In addition, it combats colds, coughs, and all the signs and symptoms connected with asthma. I often prepare massage oil by combining thyme and bergamot essential oils with jojoba as carrier. This massage oil can be applied on the chest. You can also use thyme essential oil in steam or vapor treatment to facilitate breathing and reduce the problems of breathlessness.
How To Use Essential Oils For Asthma
1. Topical Application
Essential oils can be applied topically to the skin and still offer full medicinal benefits. That’s because these ethereal oils work their way deep into the skin and continue healing. Some oils like peppermint can be applied topically to the chest, temples, back of the neck and soles of the feet. And remember to always dilute the essential oil in a carrier oil prior to use.
Essential Oils are very potent and could pose an irritation risk to the skin. That’s why they need to be diluted with oils such as jojoba, sweet almond or coconut oil before application. As a rule of thumb, always stick to about an ounce of carrier oil for every 15-20 drops of essential oil.
2. Aromatherapy and Inhalation
Like most of the medical treatments for asthma, essential oils can also be delivered by way of inhalation. Research has already shown that aromatherapy has plenty of benefits such as improving the physical, spiritual, and emotional well-being.
You can use diffusers to get the oils airborne and into your system. Or you could go for simple dry evaporation where you add a few drops of essential oil to a tissue and release it in the air. Below is a quick recipe for both mild and advanced cases of asthma.
Best Essential Oil Recipes For Relief In Asthma
Prior to using essential oils for the treatment of asthma, I would recommend that you do a sniff test first. Just sniff the essential oil you plan to use to see if you get an allergic response to it. With that said, here are some of the best essential oil recipes that have been proven effective in cases of asthma.
1. Asthma Inhalation Rub
- 6 drops Lavender
- 4 drops Geranium
- 3 drops Frankincense
- 2 drops Peppermint or Ginger
- 1 ounce Sweet Almond oil
Mix the ingredients well. Rub on throat and chest after a warm shower, especially before hitting the bed.
2. Essential Oil Asthma Steam Bath
- 7 drops Eucalyptus
- 2 drops Black Spruce
- 3 cups of water
Bring water to a simmer and add the essential oils. Allow your face (eyes closed) to rest just over the steam and cover the back of your head with a towel. Inhale the steam, showing up for fresh air as required.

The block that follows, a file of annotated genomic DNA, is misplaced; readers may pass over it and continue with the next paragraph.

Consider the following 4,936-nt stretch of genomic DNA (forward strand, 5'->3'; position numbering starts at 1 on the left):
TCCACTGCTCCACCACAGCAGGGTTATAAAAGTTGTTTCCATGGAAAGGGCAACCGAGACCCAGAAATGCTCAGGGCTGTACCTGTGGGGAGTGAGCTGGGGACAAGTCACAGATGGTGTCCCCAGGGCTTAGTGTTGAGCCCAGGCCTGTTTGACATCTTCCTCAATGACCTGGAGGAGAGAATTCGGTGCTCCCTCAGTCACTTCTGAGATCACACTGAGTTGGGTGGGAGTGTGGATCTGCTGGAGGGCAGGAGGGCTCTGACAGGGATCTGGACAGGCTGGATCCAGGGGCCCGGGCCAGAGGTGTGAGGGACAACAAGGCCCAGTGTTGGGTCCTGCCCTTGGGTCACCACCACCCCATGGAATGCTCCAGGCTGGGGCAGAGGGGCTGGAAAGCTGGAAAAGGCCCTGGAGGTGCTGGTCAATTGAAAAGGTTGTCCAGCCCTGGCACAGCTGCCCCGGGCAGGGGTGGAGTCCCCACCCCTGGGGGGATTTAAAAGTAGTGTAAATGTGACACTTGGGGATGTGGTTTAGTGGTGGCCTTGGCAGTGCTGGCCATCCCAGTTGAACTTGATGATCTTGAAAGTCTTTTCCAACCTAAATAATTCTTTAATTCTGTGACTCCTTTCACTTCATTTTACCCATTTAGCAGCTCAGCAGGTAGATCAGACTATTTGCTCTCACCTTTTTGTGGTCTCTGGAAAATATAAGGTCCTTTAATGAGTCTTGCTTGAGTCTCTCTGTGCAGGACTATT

Fresh or dried eucalyptus leaves can be put in the water instead of the oil. You can also try this steam treatment with a lavender / peppermint combo instead.
3. Air Treatment Using essential Oils
Making use of essential oils in an ultrasonic diffuser can bring down the incidents of asthma attacks.
Ultrasonic diffusers are useful for two reasons:
- They eliminate dust, irritants, germs, and other pollutants from the air that are prone to cause asthma attacks.
- They mix essential oils properly without the use of heat, thus putting them into the air in a consistency that you can easily beathe in.
Few of the essential oils that work best in the air treatment include Tea Tree, Ginger, Sandalwood, Clary Sage, Geranium, Rose, Lavender, Peppermint, Rosemary, Eucalyptus, Cypress, Niaouli, Marjoram, Frankincense and Roman Chamomile.
Essential oil blends available in the market for air therapy are equally good choices to go with. It is worth nothing that eucalyptus essential oil should not be used during the time of attack. Instead, you can use lavender in a diffuser even during the attack as it helps in relaxing the spasms in the lungs. This might stop the attack right in its tracks or lower its extent. In addition, lavender eases the mind, helping to alleviate the panic when you feel you cannot hold your breath.
4. A unique blend of lavender, eucalyptus and peppermint
While promoting a peaceful sleep, lavender has the potential to clear your respiratory tract. When mixed with these two other essential oils, it might help reduce asthma attacks. Here is how to use lavender for best possible relief in asthma:
Mix these 3 essential oils and use the blend in a diffuser. Due to its ability to relax the nerves, I often use lavender to alleviate coughs and to facilitate breathing during the cold and flu season. While being popular as an ingredient in most essential oil blends used in inhalers and vaporizers, lavender diluted in a carrier oil can also be rubbed on the chest.
5. Asthma blend for the respiratory system
- 3 drops Thyme
- 4 drops each Roman Chamomile & Bergamot
- 2 drops Ginger
Add the above essential oils in a diffuser and inhale. The above blend is highly relaxing and beneficial for the respiratory system and reduces the likelihood of an asthma attack.
How To Use
It is recommended that you inhale this mix immediately at the onset of an attack prior to using your puffer. Most times, the relief will be so substantial that you will not need to use the inhaler. Here are few different ways to use this blend for best possible relief:
- Mix all the essential oils and use in a diffuser.
- Increase the quantity of essential oils proportionately and add the blend into an odorless roll-on that you can carry around and use as needed.